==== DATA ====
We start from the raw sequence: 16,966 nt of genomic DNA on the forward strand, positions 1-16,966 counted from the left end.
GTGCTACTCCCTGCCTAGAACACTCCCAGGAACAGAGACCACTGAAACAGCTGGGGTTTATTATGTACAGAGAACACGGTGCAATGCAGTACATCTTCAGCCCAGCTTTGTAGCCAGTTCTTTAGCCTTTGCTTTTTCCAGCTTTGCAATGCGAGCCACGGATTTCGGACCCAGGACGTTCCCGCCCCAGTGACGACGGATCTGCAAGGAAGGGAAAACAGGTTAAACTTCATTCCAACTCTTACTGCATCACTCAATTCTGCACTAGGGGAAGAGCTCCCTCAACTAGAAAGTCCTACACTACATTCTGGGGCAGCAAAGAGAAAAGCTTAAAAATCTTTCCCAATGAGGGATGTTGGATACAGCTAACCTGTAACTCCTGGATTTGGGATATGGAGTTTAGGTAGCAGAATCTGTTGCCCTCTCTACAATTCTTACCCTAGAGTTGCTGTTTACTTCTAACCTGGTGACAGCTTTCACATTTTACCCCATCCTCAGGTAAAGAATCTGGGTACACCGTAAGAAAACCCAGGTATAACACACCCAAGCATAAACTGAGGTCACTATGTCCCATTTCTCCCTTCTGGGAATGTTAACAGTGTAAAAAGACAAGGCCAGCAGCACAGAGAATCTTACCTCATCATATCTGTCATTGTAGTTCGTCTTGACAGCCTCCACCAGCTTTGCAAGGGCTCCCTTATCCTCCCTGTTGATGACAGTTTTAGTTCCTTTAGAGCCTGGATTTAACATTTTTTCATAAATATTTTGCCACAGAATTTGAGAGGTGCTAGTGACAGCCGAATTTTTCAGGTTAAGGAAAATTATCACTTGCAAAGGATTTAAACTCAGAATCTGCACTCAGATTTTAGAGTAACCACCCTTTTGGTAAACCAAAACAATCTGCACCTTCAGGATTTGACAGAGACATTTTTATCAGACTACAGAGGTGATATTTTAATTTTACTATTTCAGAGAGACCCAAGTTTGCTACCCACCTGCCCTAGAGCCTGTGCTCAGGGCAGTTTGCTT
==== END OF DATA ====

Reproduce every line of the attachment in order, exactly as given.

We start from the raw sequence: 16,966 nt of genomic DNA on the forward strand, positions 1-16,966 counted from the left end.
GTGCTACTCCCTGCCTAGAACACTCCCAGGAACAGAGACCACTGAAACAGCTGGGGTTTATTATGTACAGAGAACACGGTGCAATGCAGTACATCTTCAGCCCAGCTTTGTAGCCAGTTCTTTAGCCTTTGCTTTTTCCAGCTTTGCAATGCGAGCCACGGATTTCGGACCCAGGACGTTCCCGCCCCAGTGACGACGGATCTGCAAGGAAGGGAAAACAGGTTAAACTTCATTCCAACTCTTACTGCATCACTCAATTCTGCACTAGGGGAAGAGCTCCCTCAACTAGAAAGTCCTACACTACATTCTGGGGCAGCAAAGAGAAAAGCTTAAAAATCTTTCCCAATGAGGGATGTTGGATACAGCTAACCTGTAACTCCTGGATTTGGGATATGGAGTTTAGGTAGCAGAATCTGTTGCCCTCTCTACAATTCTTACCCTAGAGTTGCTGTTTACTTCTAACCTGGTGACAGCTTTCACATTTTACCCCATCCTCAGGTAAAGAATCTGGGTACACCGTAAGAAAACCCAGGTATAACACACCCAAGCATAAACTGAGGTCACTATGTCCCATTTCTCCCTTCTGGGAATGTTAACAGTGTAAAAAGACAAGGCCAGCAGCACAGAGAATCTTACCTCATCATATCTGTCATTGTAGTTCGTCTTGACAGCCTCCACCAGCTTTGCAAGGGCTCCCTTATCCTCCCTGTTGATGACAGTTTTAGTTCCTTTAGAGCCTGGATTTAACATTTTTTCATAAATATTTTGCCACAGAATTTGAGAGGTGCTAGTGACAGCCGAATTTTTCAGGTTAAGGAAAATTATCACTTGCAAAGGATTTAAACTCAGAATCTGCACTCAGATTTTAGAGTAACCACCCTTTTGGTAAACCAAAACAATCTGCACCTTCAGGATTTGACAGAGACATTTTTATCAGACTACAGAGGTGATATTTTAATTTTACTATTTCAGAGAGACCCAAGTTTGCTACCCACCTGCCCTAGAGCCTGTGCTCAGGGCAGTTTGCTT